Meet the Mother of the Blues

During her heyday, Ma Rainey went by many names. The Songbird of the South. The Gold-Neck Woman of the Blues. The Paramount Wildcat. These days, however, Rainey is best remembered as the "Mother of the Blues," honoring her status as one of the very first Black women to become a professional blues singer, as well as one of the first blues vocalists whose voice was immortalized in recordings.

Remarkably enough, however, Rainey didn't get her start as a blues singer. Originally, she was a vaudeville performer, who worked in black minstrel shows alongside her husband, Will. Over time, however, Rainey grew to love blues music, and when she was discovered by a Paramount Records producer in 1923, she quickly became a sensation. Over the next five years, Rainey lent her voice to over 100 records, cementing her legacy as one of the founding matriarchs of the genre and paving the way for the countless blues, soul, and R&B singers who followed.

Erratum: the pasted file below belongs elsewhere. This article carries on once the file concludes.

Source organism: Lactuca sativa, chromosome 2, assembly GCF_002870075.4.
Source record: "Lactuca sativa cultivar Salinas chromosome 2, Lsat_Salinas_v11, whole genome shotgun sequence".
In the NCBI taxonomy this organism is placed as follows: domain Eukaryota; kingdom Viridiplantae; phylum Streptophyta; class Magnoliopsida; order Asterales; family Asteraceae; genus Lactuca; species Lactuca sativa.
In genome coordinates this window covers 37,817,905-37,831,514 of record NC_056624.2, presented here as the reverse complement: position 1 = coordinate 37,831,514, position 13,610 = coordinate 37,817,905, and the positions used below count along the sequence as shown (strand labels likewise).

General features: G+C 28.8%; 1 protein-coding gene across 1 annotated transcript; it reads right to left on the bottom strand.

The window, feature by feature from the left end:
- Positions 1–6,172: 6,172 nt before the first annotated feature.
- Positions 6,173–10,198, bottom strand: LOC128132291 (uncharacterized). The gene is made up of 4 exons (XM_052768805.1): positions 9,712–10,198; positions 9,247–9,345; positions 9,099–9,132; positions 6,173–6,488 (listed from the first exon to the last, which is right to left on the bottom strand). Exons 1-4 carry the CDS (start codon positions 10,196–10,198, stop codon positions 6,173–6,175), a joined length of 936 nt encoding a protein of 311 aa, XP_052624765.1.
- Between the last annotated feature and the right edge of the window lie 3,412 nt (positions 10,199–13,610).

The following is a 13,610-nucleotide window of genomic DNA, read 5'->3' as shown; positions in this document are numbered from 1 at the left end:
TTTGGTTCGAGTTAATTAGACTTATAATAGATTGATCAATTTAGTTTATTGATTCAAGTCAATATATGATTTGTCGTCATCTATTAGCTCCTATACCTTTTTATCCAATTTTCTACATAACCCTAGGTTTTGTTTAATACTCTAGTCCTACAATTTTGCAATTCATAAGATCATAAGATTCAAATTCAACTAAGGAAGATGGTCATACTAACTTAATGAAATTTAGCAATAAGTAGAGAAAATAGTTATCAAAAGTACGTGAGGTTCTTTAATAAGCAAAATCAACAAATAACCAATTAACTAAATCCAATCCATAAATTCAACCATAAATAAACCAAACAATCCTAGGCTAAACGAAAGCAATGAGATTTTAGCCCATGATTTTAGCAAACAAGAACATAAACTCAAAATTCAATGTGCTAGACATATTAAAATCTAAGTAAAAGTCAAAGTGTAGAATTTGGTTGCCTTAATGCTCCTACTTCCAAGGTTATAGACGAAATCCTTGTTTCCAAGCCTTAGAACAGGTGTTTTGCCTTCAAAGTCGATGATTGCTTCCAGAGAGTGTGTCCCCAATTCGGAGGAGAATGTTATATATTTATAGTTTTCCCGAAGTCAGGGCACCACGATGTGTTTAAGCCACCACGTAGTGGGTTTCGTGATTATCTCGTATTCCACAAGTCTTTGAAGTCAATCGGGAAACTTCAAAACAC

While Rainey passed away in 1939, she was inducted into the Rock and Roll Hall of Fame in 1990, and is still widely remembered for her flamboyant costumes, her elaborate stage shows, and her powerful and raw singing voice. She's also known for frank and evocative lyrics, which didn't shy away from expressing Rainey's sexuality — the singer was openly bisexual — or her Southern upbringing. Put simply, Rainey wasn't just a masterful singer. She also knew how to put on a show, and, as you'll see, fans loved her for it.

Big characters, big performances, and big names